|Posted by Nick Spake on November 10, 2016 at 5:55 PM||comments (0)|
Denis Villeneuve’s “Arrival” would make a superb double feature with Jeff Nichols’s “Midnight Special,” which hit theaters earlier this year. Both movies have phenomenal buildup, calling to mind Steven Spielberg’s “Close Encounters of the Third Kind.” “Arrival” in particular is perhaps the closest any contemporary film has come to capturing the wonder of a classic “Twilight Zone” episode. Like Rod Serling’s best works, “Arrival” is a poignant and clever piece of science fiction with provocative themes that parallel our own society. Above all else, this is a challenging mystery that keeps you guessing until the final act, which fortunately doesn’t disappoint.
Amy Adams, who’s still overdue for an Oscar, gives one of her finest performances as Dr. Louise Banks. This linguist becomes the government’s go-to girl when several UFOs arrive on earth. Upon making first contact, the military quickly finds that the aliens are unfamiliar with the human language. These extraterrestrials primarily communicate through visuals that kind of look like inkblots. Banks is tasked with not only interpreting their language, but also teaching the aliens how to converse with humans.
“Arrival” features great supporting performances from Forest Whitaker as a US military colonel and Jeremy Renner as a hunky mathematician. However, the film belongs to Adams, who creates a strong, smart, and driven protagonist at the center of the biggest event in human history. Banks is already coping with the loss of her daughter, who died for a terminal illness. Yet, this doesn’t stop her from pushing forward with the weight of the world on her shoulders. Adams brings a genuine sense of awe to her role and keeps us invested every step of the way.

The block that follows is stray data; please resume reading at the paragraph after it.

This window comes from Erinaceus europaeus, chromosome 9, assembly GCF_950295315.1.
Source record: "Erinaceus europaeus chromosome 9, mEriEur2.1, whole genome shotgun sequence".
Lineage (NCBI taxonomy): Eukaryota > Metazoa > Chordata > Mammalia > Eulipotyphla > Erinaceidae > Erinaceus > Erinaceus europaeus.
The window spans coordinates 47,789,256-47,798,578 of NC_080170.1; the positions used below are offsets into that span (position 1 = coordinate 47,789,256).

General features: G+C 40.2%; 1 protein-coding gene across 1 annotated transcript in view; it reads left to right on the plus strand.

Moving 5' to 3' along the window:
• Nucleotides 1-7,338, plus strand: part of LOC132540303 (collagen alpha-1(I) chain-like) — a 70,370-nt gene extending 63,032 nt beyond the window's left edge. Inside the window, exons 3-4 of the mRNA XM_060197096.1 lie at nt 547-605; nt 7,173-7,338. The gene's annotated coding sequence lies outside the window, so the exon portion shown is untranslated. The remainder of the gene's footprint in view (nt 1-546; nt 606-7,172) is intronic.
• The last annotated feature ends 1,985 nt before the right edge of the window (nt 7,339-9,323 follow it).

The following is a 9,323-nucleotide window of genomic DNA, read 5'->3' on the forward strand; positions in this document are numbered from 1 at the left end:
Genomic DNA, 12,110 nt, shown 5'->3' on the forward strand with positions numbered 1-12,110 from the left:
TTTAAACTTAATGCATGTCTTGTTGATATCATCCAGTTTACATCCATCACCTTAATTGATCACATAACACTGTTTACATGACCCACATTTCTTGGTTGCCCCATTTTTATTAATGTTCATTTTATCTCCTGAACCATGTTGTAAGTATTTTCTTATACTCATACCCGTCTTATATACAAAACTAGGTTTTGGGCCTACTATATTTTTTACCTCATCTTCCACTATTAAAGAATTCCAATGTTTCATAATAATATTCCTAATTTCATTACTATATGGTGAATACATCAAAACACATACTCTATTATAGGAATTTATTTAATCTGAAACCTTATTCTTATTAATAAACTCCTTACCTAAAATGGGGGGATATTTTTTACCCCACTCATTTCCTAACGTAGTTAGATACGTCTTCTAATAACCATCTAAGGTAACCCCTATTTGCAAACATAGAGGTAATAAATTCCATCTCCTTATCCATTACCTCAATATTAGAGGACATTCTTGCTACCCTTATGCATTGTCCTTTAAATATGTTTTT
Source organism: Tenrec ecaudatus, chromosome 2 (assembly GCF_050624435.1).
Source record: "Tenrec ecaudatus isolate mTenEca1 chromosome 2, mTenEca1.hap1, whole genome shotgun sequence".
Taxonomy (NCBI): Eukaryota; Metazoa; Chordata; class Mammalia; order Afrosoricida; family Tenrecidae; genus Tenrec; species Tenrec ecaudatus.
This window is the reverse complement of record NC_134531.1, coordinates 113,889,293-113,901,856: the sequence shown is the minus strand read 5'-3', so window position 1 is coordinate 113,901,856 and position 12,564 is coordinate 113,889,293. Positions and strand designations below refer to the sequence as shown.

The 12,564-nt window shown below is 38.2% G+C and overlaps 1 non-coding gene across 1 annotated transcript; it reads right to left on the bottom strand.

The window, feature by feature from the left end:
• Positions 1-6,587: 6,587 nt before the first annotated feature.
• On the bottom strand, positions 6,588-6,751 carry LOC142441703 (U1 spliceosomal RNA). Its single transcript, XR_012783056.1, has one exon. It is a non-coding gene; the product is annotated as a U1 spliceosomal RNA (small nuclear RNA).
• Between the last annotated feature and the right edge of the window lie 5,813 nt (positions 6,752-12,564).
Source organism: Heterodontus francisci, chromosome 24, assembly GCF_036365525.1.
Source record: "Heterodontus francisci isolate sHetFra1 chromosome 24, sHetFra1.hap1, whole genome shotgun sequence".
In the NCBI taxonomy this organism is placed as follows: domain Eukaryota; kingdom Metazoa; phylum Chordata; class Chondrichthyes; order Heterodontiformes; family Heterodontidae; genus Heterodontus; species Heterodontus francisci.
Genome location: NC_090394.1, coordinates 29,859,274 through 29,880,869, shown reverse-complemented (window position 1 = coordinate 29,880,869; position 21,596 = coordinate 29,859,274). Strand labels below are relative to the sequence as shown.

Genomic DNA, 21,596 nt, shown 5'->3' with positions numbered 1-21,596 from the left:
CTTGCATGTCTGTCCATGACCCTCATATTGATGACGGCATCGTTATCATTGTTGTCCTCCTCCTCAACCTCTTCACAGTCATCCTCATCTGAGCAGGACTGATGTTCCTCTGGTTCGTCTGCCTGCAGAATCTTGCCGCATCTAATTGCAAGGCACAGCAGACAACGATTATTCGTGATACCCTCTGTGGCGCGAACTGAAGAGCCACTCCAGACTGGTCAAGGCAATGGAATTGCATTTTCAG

The aliens are also unique creations with some of the most distinctive designs since “District 9.” Their spaceships in particular are highly inventive, looking like eclipsed moons on the outside. On this inside, though, they’re reminiscent of the Star Gate from “2001: A Space Odyssey.” With a budget of only $50 million, Villeneuve accomplishes so much on a visual level than Michael Bay, Roland Emmerich, or Zach Snyder could with $200 million. While the effects here are extraordinary, they really aren’t the focus here. This is a movie about communication, which is especially significant in an era where so many cultures seem divided and disconnected. If we could all learn to speak a universal language, though, we might just move towards a brighter future.
There’s an unwavering sense of uncertainty throughout much of “Arrival,” as Banks attempts to uncover why these aliens are here. Have they come to enrich humankind or cause our downfall? Eric Heisserer’s screenplay brings everything full circle in the end with a twist that surprisingly doesn’t feel forced. Villeneuve, who previously gave us “Prisoners” and “Sicario,” continues to prove that he’s among our most impressive up-and-coming directors. One can only hope he’ll bring the same passion and intelligence to the upcoming “Blade Runner 2049.” Until then, “Arrival” is a modern sci-fi classic that’ll make audiences think while also influencing them to keep watching the stars.